that we buy.
Mrs. Kelly: Earl is absolutely right. That’s why we
have an Open Space Committee making recommendations and advice
to this Council.
Mr. Roedel: One last comment–there was a previous
Resolution regarding utilizing the RBA Group for $10,000
to further study. There have been some of those “special
manhole cover inserts” to try to abate that smell–specifically
one in front of my house. It does not abate the smell.
President Sohl: Could you let Administration know.
Mr. Roedel: I walk around the development–there are
a few, but specifically the one in front of 23 Pine Grove
Road, there is also still the odor.
President Sohl: Any one else from the Public?
Dawn Davis, 206 Sandshore Road: Just a few comments, first
one is what Mrs. Ayers had talked about, big pick up. My
one concern is all kinds of diseases in there. I walk every
day, I walk through Alcrest Road. There’s a short little
path through the woods to get on Old Budd Lake Heights Road.
It used to be very clean in there. It is loaded with garbage
at this point. As a citizen, if I pick it up, I have to go
to Town Hall and get a sticker Mrs. Davis (cont’d):
and put it on there. It costs me money. Why would I do it?
Why did someone else leave it there? Because it was going
to cost them money. Where does it end? It’s just a
comment. We really could use something. So, please look into
Mr. Guenther: Is it mostly large items?
Mrs. Davis: There’s a couch.
Mr. Spino: A good one?
Mrs. Davis: Looks like some animals got into it. Which,
keep that in mind, also, diseases, children playing back
there. How about if there’s an animal in there? They
stick their hand in , or sit on it. Forget it. My other question
is. Is there a Town Ordinance about Noise? And it has to
deal with kids–teenagers, basically, I presume, driving
past Sandshore Road, my house–you’ve got it.
I can’t hear my TV set, I get annoyed with it.
Mr. Rattner: It’s Earl.
Mrs. Davis: Could you stop? What do I do. Do I call the
Police at 2:00am?
President Sohl: Are they parking outside?
Mrs. Davis: No, they’re just driving past.
President Sohl: I don’t think there’s much you
can do. You have to catch them in the act. Our Noise Ordinance
doesn’t cover Noise unless it’s sustained and
Mrs. Davis: Dover is now ticketing these kinds of problems.
Is there some way we could get something done about this?
It is annoying. I’m not the only person this annoys.
During the day, I can understand, but at night?
Mr. Rattner: I think Dover is a little easier because you
have patrolmen on foot on the corners in a Town setting.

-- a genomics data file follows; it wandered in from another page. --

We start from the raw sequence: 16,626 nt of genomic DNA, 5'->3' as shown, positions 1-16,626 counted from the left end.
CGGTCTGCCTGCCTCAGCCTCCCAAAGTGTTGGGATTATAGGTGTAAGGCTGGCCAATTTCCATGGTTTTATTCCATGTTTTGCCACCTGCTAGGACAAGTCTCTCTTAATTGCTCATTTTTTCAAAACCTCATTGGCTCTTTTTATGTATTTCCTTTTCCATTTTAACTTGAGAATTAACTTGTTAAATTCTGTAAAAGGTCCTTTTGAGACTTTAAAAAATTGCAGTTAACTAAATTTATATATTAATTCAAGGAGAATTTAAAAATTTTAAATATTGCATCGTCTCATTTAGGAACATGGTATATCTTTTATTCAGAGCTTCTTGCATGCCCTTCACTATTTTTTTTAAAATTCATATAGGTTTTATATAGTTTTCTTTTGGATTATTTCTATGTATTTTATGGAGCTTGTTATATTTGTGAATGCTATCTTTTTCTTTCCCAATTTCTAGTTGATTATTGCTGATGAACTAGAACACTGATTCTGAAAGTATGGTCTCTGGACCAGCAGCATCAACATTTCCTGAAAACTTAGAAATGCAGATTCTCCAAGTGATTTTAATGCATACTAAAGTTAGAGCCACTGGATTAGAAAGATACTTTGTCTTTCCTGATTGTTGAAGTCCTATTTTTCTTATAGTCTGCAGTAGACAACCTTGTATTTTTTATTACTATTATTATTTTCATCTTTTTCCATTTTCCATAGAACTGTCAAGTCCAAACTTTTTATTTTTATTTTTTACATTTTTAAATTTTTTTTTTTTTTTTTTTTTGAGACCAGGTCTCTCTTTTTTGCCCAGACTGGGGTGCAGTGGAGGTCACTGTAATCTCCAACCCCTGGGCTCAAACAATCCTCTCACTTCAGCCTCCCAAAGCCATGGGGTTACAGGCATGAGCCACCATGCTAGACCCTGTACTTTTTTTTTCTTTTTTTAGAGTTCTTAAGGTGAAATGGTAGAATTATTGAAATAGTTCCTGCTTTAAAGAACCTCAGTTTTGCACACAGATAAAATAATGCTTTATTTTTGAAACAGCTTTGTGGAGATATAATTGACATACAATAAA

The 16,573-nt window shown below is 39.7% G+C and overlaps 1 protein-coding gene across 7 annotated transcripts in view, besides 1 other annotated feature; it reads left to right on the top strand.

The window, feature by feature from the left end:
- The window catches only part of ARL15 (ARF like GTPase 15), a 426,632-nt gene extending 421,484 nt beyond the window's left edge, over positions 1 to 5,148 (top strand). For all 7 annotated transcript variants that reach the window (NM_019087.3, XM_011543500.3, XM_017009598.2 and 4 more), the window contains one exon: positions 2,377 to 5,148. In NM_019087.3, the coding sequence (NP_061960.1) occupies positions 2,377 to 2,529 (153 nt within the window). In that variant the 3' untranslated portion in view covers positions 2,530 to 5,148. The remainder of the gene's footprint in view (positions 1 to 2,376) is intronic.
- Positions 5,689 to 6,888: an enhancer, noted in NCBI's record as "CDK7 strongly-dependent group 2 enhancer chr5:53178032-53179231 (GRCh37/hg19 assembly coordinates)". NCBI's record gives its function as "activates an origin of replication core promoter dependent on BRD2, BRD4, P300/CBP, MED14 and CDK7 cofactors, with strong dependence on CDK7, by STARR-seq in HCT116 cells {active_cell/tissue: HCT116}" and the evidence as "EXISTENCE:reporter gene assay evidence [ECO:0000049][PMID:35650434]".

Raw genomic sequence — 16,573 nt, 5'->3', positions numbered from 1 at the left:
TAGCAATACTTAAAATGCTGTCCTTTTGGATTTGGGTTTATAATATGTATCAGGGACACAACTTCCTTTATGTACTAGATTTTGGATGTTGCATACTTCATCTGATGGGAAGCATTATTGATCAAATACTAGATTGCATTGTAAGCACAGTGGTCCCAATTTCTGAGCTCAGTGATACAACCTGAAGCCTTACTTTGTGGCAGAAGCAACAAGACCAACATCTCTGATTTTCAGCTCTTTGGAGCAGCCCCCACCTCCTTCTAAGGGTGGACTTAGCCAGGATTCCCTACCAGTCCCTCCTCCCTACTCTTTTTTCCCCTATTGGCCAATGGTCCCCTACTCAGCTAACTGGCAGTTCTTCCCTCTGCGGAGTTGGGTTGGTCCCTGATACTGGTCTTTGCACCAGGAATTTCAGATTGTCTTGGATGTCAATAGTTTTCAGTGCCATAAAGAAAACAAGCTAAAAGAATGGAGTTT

I don’t think we have an Officer that could sit on
Sandshore waiting for somebody to come through.
Mrs. Davis: I understand that.
Mr. Spino: You’d have to find a way to do it. By the
time she called a complaint in, they’re gone.
Mrs. Davis: You’re right. It’s just annoying.
My other question is about deer being killed by cars. Where
I live, I usually have two or three killed a year. When I
call to the Police because the deer is still alive, it’s
kicking and thrashing alive, I’m asked if the car that
hit it is still there. When I say, “No.” It takes
about a half hour for someone to get there. By then the deer
has bled out. I can’t do anything about it, and I think
it’s very inhumane. Especially when I see the patrol
car just talking its time getting there. I know it’s
not a big emergency. But, what happens to the next car that
hits it? My other thing the fireworks. It was such a great
thing last year. This year, I walked down Sandshore Road
from the Boathouse to the church. You could not get in to
that area because from Sandshore to Route 46 every single
space there was a sign, “No Parking.” Even as
a resident, you couldn’t. Who put up the signs?
Mayor Licitra: Somebody got over zealous with the signs,
first of all. They shouldn’t have been on both sides
of the street. I don’t know if that was intentional,
or non-intentional. You have to remember, this is the first
year we got involved with it, and the first year we provided
safety. I’m having a meeting with everybody concerned,
seeing what worked, what didn’t work, and to try and
do a little better next year, somehow.
Mrs. Davis: I hope so.
Mayor Licitra: Like I said, it’s the first year we
did it. Some things didn’t go as well as other things.
Mrs. Davis: There was nobody out on the street telling people
what to do.
Mayor Licitra: Like I said, we understood that and the Council
passed a Resolution only having parking on one side, and
that was precipitated by the Fire and First Aid Squad, because
if you had people parked on both sides, they wouldn’t